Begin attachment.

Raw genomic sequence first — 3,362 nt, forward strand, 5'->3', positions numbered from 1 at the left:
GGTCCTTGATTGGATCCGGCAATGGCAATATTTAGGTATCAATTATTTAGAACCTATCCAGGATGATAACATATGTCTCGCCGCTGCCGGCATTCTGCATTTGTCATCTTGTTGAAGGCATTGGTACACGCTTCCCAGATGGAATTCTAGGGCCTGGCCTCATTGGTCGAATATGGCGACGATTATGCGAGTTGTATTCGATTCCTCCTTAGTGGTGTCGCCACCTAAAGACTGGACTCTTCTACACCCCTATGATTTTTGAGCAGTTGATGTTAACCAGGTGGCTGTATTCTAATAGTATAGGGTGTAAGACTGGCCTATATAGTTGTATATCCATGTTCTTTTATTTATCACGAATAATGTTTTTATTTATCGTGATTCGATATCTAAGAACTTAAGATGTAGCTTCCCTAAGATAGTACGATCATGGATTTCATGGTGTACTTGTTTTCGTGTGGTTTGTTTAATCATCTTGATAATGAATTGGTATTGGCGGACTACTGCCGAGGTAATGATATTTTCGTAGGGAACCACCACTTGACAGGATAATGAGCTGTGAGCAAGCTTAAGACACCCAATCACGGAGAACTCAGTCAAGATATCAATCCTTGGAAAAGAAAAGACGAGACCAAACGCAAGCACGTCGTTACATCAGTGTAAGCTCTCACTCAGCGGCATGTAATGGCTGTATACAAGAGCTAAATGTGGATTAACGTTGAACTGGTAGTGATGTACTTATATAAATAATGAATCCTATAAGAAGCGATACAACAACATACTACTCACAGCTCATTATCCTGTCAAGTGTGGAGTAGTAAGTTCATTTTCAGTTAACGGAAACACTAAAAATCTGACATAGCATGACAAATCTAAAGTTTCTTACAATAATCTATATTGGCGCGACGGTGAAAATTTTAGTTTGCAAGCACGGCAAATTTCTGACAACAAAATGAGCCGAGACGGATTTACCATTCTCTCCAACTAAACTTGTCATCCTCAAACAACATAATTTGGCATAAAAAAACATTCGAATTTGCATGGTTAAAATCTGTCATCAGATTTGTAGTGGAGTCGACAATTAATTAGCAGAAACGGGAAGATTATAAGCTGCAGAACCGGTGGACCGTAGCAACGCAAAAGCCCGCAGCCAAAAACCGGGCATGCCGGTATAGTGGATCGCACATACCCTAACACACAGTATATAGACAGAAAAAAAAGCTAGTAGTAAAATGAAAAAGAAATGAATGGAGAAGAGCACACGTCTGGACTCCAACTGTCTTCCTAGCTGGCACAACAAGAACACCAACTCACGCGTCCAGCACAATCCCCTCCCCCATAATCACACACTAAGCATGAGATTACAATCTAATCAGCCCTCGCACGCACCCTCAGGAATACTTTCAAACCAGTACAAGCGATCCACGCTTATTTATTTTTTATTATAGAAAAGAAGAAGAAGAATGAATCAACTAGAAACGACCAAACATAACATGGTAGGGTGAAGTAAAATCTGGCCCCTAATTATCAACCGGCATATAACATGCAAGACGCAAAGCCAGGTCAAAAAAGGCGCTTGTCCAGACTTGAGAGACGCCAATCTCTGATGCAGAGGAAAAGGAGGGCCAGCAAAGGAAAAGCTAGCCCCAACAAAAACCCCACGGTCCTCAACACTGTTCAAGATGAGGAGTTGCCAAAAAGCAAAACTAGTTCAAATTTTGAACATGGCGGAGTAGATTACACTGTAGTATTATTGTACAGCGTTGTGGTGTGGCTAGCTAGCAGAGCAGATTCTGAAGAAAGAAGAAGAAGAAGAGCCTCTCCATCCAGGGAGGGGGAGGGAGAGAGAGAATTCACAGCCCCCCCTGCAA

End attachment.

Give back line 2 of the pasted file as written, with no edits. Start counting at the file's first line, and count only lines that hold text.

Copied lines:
GGTCCTTGATTGGATCCGGCAATGGCAATATTTAGGTATCAATTATTTAGAACCTATCCAGGATGATAACATATGTCTCGCCGCTGCCGGCATTCTGCATTTGTCATCTTGTTGAAGGCATTGGTACACGCTTCCCAGATGGAATTCTAGGGCCTGGCCTCATTGGTCGAATATGGCGACGATTATGCGAGTTGTATTCGATTCCTCCTTAGTGGTGTCGCCACCTAAAGACTGGACTCTTCTACACCCCTATGATTTTTGAGCAGTTGATGTTAACCAGGTGGCTGTATTCTAATAGTATAGGGTGTAAGACTGGCCTATATAGTTGTATATCCATGTTCTTTTATTTATCACGAATAATGTTTTTATTTATCGTGATTCGATATCTAAGAACTTAAGATGTAGCTTCCCTAAGATAGTACGATCATGGATTTCATGGTGTACTTGTTTTCGTGTGGTTTGTTTAATCATCTTGATAATGAATTGGTATTGGCGGACTACTGCCGAGGTAATGATATTTTCGTAGGGAACCACCACTTGACAGGATAATGAGCTGTGAGCAAGCTTAAGACACCCAATCACGGAGAACTCAGTCAAGATATCAATCCTTGGAAAAGAAAAGACGAGACCAAACGCAAGCACGTCGTTACATCAGTGTAAGCTCTCACTCAGCGGCATGTAATGGCTGTATACAAGAGCTAAATGTGGATTAACGTTGAACTGGTAGTGATGTACTTATATAAATAATGAATCCTATAAGAAGCGATACAACAACATACTACTCACAGCTCATTATCCTGTCAAGTGTGGAGTAGTAAGTTCATTTTCAGTTAACGGAAACACTAAAAATCTGACATAGCATGACAAATCTAAAGTTTCTTACAATAATCTATATTGGCGCGACGGTGAAAATTTTAGTTTGCAAGCACGGCAAATTTCTGACAACAAAATGAGCCGAGACGGATTTACCATTCTCTCCAACTAAACTTGTCATCCTCAAACAACATAATTTGGCATAAAAAAACATTCGAATTTGCATGGTTAAAATCTGTCATCAGATTTGTAGTGGAGTCGACAATTAATTAGCAGAAACGGGAAGATTATAAGCTGCAGAACCGGTGGACCGTAGCAACGCAAAAGCCCGCAGCCAAAAACCGGGCATGCCGGTATAGTGGATCGCACATACCCTAACACACAGTATATAGACAGAAAAAAAAGCTAGTAGTAAAATGAAAAAGAAATGAATGGAGAAGAGCACACGTCTGGACTCCAACTGTCTTCCTAGCTGGCACAACAAGAACACCAACTCACGCGTCCAGCACAATCCCCTCCCCCATAATCACACACTAAGCATGAGATTACAATCTAATCAGCCCTCGCACGCACCCTCAGGAATACTTTCAAACCAGTACAAGCGATCCACGCTTATTTATTTTTTATTATAGAAAAGAAGAAGAAGAATGAATCAACTAGAAACGACCAAACATAACATGGTAGGGTGAAGTAAAATCTGGCCCCTAATTATCAACCGGCATATAACATGCAAGACGCAAAGCCAGGTCAAAAAAGGCGCTTGTCCAGACTTGAGAGACGCCAATCTCTGATGCAGAGGAAAAGGAGGGCCAGCAAAGGAAAAGCTAGCCCCAACAAAAACCCCACGGTCCTCAACACTGTTCAAGATGAGGAGTTGCCAAAAAGCAAAACTAGTTCAAATTTTGAACATGGCGGAGTAGATTACACTGTAGTATTATTGTACAGCGTTGTGGTGTGGCTAGCTAGCAGAGCAGATTCTGAAGAAAGAAGAAGAAGAAGAGCCTCTCCATCCAGGGAGGGGGAGGGAGAGAGAGAATTCACAGCCCCCCCTGCAA